As to the proposition that there is, or there should be, some connection between loans and college professors, that is not how it works. Nor could it ever work that way. With only a few very specific exceptions (e.g., academic senates, professors who accept promotion to dean/vice president/provost), the faculty has very little to do with university governance, while the people responsible for university governance have little input into the content of classes or the research being conducted. This is how it should be, as faculty are not experts in administration, and administration is generally not expert in teaching or in research. Even if an administrator is a past (and possibly future) faculty member, they will only know the field they came from (e.g., history) and not the others under their purview. Further, there are all kinds of conflicts of interest that would emerge if the faculty are the ones deciding how to spend the money, or the money people are the ones deciding how classes should be taught.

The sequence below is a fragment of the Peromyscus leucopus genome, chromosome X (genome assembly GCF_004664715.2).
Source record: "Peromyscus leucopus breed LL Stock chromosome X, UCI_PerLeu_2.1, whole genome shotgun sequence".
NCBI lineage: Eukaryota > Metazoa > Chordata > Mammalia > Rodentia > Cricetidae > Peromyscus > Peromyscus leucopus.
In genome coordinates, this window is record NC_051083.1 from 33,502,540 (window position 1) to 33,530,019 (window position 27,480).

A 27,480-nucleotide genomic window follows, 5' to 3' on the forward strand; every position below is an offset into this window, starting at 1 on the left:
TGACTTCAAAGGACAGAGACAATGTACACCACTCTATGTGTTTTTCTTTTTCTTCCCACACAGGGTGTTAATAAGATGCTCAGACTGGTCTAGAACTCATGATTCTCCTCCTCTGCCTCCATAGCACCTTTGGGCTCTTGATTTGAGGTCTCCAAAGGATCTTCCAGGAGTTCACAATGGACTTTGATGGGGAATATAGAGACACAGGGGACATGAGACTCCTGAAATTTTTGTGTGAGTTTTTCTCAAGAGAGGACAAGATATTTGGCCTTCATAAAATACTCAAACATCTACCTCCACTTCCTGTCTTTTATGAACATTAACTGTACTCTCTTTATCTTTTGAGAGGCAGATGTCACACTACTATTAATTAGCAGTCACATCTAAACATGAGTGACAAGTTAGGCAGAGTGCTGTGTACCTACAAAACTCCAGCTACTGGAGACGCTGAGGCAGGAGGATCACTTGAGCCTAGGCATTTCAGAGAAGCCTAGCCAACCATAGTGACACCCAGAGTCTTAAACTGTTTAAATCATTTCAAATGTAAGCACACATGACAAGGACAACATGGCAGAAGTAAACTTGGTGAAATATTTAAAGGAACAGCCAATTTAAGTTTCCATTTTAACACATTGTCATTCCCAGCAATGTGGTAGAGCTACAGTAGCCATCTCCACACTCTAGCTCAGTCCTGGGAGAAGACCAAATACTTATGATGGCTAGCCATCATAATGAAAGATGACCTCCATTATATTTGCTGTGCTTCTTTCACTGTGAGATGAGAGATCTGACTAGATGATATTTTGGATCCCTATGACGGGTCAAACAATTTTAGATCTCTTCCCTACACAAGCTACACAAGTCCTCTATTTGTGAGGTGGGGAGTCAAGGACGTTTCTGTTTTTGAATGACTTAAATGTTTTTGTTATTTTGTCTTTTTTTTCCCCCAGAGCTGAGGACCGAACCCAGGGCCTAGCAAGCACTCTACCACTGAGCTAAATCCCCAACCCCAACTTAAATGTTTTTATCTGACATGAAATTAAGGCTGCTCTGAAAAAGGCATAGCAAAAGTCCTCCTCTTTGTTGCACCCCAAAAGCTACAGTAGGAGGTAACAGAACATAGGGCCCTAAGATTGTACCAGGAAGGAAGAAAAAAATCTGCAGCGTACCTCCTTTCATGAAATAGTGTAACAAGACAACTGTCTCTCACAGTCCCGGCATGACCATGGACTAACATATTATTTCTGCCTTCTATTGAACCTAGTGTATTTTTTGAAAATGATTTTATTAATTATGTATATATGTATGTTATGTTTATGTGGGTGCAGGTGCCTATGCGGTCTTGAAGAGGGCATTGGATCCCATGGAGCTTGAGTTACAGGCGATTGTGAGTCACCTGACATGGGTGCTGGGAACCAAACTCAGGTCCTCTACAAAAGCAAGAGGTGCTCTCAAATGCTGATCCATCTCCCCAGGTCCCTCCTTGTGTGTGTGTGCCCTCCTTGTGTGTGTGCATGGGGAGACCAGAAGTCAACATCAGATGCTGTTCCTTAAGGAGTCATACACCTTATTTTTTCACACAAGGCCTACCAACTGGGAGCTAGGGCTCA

That brings us to your proposition that professors "make sure they give students good value for money." Most professors already do that, as best they know how. If a graduate is unable to secure the type of job they need to pay their loans, it is almost certainly not because their professors were not good enough, or didn't teach "the right way." Considerably more likely options: (1) the student did not prioritize their education, half-assed their coursework, and did not leave school with a well-honed skill set; (2) the student chose to major in a field where there are relatively few jobs (e.g., art history or philosophy); or (3) the market does not have enough good-paying jobs for college graduates, perhaps because of offshoring of jobs or the consolidation of wealth at the very top of the pyramid.